The Banksy Movie With So Much More
One basis for “beef” on the street is another artist “biting” your style. But enthusiastic Thierry Guetta proved to be such a good student that he’s nearly made an art out of it.
The danger presented by “Exit Through the Giftshop”, opening April 16th in New York, is not that Shepard Fairey and Banksy discovered too late for their comfort that a trusted acolyte and “documentarian” eventually imitated their aesthetic approaches successfully, but that he studied their marketing manuals too.
“Exit” is a blast – and not just for those considering themselves insiders because they caught the Street Art Train just as it pulled away from all previous definitions of urban/graff/public/fine art. This hilarious high-speed romp knows how to keep the storyline infused with new oxygen with each twist of plot, with players swapping in and out of the frame to illustrate points, and locations jarringly jabbing throughout with a Blair Witch finesse for nausea. In the end it appears that no animals were harmed. But few in the “Street Art” world will be able to say the same.
For the fans, many of the names (and some of the faces) you know are all in here, a scatter-shot list dictated by Guerra’s dedicated following of the secretive and shadowy urban art trail: a lot of Banksy and Fairey, and slices of Invader, Zeus, Swoon, Neckface, Borf, Dan Witz, Sweet Toof, Faile, Ron English, among others. Other players like Steve Lazarides and Roger Gastman help us to ground the machinations in the context of the chaotic developments. Darth Vader, I mean Banksy, slopes in the shadows dropping dollops of witticism like so many blobs of paint and comes off more haunted than haunting.
Banksy clearly says at one point, “It’s not about the hype. It’s not about the money,” but most viewers will feel a twinge of incredulity at the statement, however heartfelt in that moment. Any artist who goes to such lengths to insure anonymity and stage installation stunts that top the previous ones may have calculated a wee bit of the old evil hype into the equation. The story as presented shows how hype for it’s own sake can become unhinged entirely from it’s core mission, clone itself at a rapacious pace and unwieldy velocity, and finally stand by itself as an art.
It’s too easy to flatten the layers of the actors in this post-post-post modern play, and lazy. It’s not just a story of two street artists unwittingly training their competition while enjoying the company of a one-man glee club with one hand on the ladder and a roving eye. Instead a documentary of this complexity may stand as a jittery cautionary tale, a dramatic foreshadowing of a world of de-contextualized images, recombined and employed with a sharp hand for any purpose anywhere. It’s not the first time that imagery has been appropriated and re-engineered – it’s just the ease of use and wonderful availability of it all. As one of MBW’s graphic artists explained about the process of creating new works for him to give up or down thumbs, “We scan the pictures and use Photoshop”. Hopefully increased cultural literacy of these technological truths will prepare us to deal with future mash-ups of things we once considered institutions.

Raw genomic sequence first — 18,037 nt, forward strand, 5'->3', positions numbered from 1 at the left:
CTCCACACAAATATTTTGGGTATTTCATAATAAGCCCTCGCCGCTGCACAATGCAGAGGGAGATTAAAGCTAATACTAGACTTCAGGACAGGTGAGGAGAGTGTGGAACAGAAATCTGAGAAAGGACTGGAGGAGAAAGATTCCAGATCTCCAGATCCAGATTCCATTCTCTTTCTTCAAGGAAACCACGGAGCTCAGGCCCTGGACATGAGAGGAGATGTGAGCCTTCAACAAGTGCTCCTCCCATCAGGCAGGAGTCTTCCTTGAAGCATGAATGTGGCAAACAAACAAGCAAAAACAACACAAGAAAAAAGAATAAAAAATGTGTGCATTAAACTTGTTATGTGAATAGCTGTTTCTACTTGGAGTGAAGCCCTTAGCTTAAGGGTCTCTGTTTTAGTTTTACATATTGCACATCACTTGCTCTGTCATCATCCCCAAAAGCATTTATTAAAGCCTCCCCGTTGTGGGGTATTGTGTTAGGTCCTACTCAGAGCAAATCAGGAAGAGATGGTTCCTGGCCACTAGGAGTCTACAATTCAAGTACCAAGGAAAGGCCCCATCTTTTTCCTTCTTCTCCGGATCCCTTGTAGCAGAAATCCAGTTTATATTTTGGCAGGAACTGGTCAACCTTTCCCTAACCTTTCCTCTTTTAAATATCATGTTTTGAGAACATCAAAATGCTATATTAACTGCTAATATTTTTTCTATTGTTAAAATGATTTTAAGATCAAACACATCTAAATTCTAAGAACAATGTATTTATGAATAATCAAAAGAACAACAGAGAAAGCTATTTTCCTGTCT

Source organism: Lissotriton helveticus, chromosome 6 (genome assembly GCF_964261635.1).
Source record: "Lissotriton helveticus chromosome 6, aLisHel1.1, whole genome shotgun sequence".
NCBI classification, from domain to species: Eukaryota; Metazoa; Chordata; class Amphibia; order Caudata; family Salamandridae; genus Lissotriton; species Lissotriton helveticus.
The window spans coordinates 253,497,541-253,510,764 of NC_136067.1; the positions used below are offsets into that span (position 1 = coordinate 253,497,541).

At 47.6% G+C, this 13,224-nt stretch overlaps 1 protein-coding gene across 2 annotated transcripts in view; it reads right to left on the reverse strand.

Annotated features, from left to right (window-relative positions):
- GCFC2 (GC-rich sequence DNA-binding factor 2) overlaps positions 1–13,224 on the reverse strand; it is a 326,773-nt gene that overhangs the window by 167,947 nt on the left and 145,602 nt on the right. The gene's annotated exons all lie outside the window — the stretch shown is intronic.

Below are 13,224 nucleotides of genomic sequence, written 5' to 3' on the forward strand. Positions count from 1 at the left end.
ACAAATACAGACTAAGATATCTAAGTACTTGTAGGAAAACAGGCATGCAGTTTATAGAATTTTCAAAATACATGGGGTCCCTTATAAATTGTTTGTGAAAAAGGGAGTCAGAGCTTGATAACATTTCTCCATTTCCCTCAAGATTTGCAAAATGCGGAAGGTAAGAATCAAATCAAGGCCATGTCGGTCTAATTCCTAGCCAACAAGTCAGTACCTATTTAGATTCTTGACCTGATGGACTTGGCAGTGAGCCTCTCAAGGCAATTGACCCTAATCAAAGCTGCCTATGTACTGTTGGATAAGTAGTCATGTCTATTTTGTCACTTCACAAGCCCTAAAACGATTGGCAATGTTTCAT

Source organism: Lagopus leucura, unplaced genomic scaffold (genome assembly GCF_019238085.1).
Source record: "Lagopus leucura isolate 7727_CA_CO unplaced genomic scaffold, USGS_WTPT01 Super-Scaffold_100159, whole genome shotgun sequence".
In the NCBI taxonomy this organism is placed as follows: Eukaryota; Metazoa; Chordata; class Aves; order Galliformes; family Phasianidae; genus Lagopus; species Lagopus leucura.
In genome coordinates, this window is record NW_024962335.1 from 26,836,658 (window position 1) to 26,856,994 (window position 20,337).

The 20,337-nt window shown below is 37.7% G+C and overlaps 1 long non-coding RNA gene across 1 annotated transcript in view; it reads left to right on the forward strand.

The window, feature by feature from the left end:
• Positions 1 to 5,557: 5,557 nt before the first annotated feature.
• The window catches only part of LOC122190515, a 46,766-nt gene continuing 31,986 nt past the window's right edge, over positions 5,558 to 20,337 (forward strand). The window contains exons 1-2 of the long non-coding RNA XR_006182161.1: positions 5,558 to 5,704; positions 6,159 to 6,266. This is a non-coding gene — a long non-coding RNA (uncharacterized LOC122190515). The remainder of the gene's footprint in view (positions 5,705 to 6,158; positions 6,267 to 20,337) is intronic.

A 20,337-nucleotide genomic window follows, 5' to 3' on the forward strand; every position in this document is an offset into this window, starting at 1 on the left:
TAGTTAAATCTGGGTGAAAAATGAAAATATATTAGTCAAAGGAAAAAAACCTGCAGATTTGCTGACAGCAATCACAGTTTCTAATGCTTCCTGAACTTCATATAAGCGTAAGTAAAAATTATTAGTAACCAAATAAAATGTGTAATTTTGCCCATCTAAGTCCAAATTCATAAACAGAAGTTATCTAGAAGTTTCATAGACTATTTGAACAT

Guetta is at times depicted as a loyal fan, an insatiable documentarian, an unsteady hand, a loving family man, and an immensely driven director of his career. For the measured hand-wringing Fairey and Banksy express about their association with the elephant in the living room that eventually emulated them, each of them is too smart not to have seen it coming, and they seem to delight in the waves he has made. While reflecting on his own tumultuous path through the street art world as it continued to explode around him, the filmmaker, street artist, and man behind the moniker MBW says, “I don’t know how to play chess, but my life is a chess game”. Check!
“Exit Through the Gift Shop” comes to the US April 16.
Sunshine, NY 16-Apr
Lincoln Plaza, NY 16-Apr
The Landmark, LA 16-Apr
Arclight, Hollywood 16-Apr
Embarcadero, SF 16-Apr
Shattuck, Berkeley 16-Apr
Rafael, San Rafael 16-Apr
Aquarius, Palo Alto 16-Apr
Ritz 5, Philadelphia 23-Apr
Century, Chicago 23-Apr
Harvard Exit, Seattle 23-Apr
Kendall Square, Boston 23-Apr
Lagoon, Minneapolis 30-Apr
E Street, Washington, DC 30-Apr
Harbor, Baltimore 30-Apr
Midtown Art, Atlanta 30-Apr
Mayan, Denver 30-Apr
Hillcrest, SD 30-Apr
Main/Maple Art, Detroit 7-May
River Oaks, Houston 7-May
Angelika, Dallas 7-May
Downer, Milwaukee 7-May
Avon, Providence 7-May
Plaza Frontenac, St. Louis 14-May